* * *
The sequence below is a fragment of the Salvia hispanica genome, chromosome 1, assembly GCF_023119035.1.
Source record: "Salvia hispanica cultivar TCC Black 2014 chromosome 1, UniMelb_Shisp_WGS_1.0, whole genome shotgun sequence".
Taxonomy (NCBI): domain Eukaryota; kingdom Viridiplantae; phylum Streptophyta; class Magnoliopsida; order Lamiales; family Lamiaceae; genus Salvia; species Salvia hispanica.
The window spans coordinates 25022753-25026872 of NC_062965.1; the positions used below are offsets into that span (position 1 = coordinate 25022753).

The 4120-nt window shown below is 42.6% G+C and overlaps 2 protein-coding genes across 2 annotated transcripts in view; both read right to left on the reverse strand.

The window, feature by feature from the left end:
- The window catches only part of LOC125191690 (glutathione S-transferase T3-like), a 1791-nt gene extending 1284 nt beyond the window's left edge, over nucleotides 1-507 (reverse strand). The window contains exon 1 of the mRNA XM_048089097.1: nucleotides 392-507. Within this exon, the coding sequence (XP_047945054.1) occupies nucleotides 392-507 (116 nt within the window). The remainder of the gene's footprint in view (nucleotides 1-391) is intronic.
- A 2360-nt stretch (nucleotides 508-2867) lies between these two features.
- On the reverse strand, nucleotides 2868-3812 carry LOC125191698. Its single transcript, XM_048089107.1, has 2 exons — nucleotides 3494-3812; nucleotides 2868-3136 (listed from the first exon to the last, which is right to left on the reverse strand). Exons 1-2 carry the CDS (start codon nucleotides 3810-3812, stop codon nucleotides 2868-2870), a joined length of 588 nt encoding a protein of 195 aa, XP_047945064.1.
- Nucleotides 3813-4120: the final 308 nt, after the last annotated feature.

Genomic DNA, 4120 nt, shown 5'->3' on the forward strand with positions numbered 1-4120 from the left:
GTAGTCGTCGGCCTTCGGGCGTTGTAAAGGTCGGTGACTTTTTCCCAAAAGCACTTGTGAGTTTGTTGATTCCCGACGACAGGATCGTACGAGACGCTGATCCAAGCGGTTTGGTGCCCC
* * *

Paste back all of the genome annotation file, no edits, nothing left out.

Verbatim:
The sequence below is a fragment of the Salvia hispanica genome, chromosome 1, assembly GCF_023119035.1.
Source record: "Salvia hispanica cultivar TCC Black 2014 chromosome 1, UniMelb_Shisp_WGS_1.0, whole genome shotgun sequence".
Taxonomy (NCBI): domain Eukaryota; kingdom Viridiplantae; phylum Streptophyta; class Magnoliopsida; order Lamiales; family Lamiaceae; genus Salvia; species Salvia hispanica.
The window spans coordinates 25022753-25026872 of NC_062965.1; the positions used below are offsets into that span (position 1 = coordinate 25022753).

The 4120-nt window shown below is 42.6% G+C and overlaps 2 protein-coding genes across 2 annotated transcripts in view; both read right to left on the reverse strand.

The window, feature by feature from the left end:
- The window catches only part of LOC125191690 (glutathione S-transferase T3-like), a 1791-nt gene extending 1284 nt beyond the window's left edge, over nucleotides 1-507 (reverse strand). The window contains exon 1 of the mRNA XM_048089097.1: nucleotides 392-507. Within this exon, the coding sequence (XP_047945054.1) occupies nucleotides 392-507 (116 nt within the window). The remainder of the gene's footprint in view (nucleotides 1-391) is intronic.
- A 2360-nt stretch (nucleotides 508-2867) lies between these two features.
- On the reverse strand, nucleotides 2868-3812 carry LOC125191698. Its single transcript, XM_048089107.1, has 2 exons — nucleotides 3494-3812; nucleotides 2868-3136 (listed from the first exon to the last, which is right to left on the reverse strand). Exons 1-2 carry the CDS (start codon nucleotides 3810-3812, stop codon nucleotides 2868-2870), a joined length of 588 nt encoding a protein of 195 aa, XP_047945064.1.
- Nucleotides 3813-4120: the final 308 nt, after the last annotated feature.

Genomic DNA, 4120 nt, shown 5'->3' on the forward strand with positions numbered 1-4120 from the left:
GTAGTCGTCGGCCTTCGGGCGTTGTAAAGGTCGGTGACTTTTTCCCAAAAGCACTTGTGAGTTTGTTGATTCCCGACGACAGGATCGTACGAGACGCTGATCCAAGCGGTTTGGTGCCCC